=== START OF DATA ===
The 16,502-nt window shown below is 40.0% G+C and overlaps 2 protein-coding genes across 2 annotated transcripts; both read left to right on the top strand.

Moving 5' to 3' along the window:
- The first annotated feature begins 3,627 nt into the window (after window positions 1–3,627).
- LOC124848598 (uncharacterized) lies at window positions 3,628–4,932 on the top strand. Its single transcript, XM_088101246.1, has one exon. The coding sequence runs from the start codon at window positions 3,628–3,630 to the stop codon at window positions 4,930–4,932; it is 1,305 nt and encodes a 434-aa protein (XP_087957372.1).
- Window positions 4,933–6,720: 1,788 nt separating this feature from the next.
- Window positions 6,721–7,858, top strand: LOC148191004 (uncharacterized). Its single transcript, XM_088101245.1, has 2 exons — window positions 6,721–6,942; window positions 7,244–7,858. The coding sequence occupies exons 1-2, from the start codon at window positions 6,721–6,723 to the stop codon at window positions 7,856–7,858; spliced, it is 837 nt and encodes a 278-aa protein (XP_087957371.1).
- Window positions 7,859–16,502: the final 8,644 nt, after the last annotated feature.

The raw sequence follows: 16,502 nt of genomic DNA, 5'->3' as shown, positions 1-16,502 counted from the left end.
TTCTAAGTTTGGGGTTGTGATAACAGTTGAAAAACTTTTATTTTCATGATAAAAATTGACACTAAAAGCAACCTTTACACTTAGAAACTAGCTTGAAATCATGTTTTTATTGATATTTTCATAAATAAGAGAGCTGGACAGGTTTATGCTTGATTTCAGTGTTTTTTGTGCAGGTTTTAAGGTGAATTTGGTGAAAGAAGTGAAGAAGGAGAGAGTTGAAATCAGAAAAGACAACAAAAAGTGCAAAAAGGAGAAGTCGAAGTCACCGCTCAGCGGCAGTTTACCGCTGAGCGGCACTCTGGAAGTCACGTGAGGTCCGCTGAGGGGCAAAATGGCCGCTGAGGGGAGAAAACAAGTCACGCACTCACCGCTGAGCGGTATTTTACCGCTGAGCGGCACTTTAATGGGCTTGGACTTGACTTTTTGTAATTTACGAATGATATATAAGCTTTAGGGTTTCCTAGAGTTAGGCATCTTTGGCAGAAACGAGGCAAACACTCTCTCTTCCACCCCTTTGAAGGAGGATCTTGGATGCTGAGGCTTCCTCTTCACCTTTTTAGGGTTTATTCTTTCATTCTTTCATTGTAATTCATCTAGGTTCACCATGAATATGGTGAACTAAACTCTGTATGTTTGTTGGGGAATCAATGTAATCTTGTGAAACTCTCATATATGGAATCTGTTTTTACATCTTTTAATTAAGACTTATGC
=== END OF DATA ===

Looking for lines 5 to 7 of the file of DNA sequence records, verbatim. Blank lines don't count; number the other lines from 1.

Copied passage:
- Window positions 4,933–6,720: 1,788 nt separating this feature from the next.
- Window positions 6,721–7,858, top strand: LOC148191004 (uncharacterized). Its single transcript, XM_088101245.1, has 2 exons — window positions 6,721–6,942; window positions 7,244–7,858. The coding sequence occupies exons 1-2, from the start codon at window positions 6,721–6,723 to the stop codon at window positions 7,856–7,858; spliced, it is 837 nt and encodes a 278-aa protein (XP_087957371.1).
- Window positions 7,859–16,502: the final 8,644 nt, after the last annotated feature.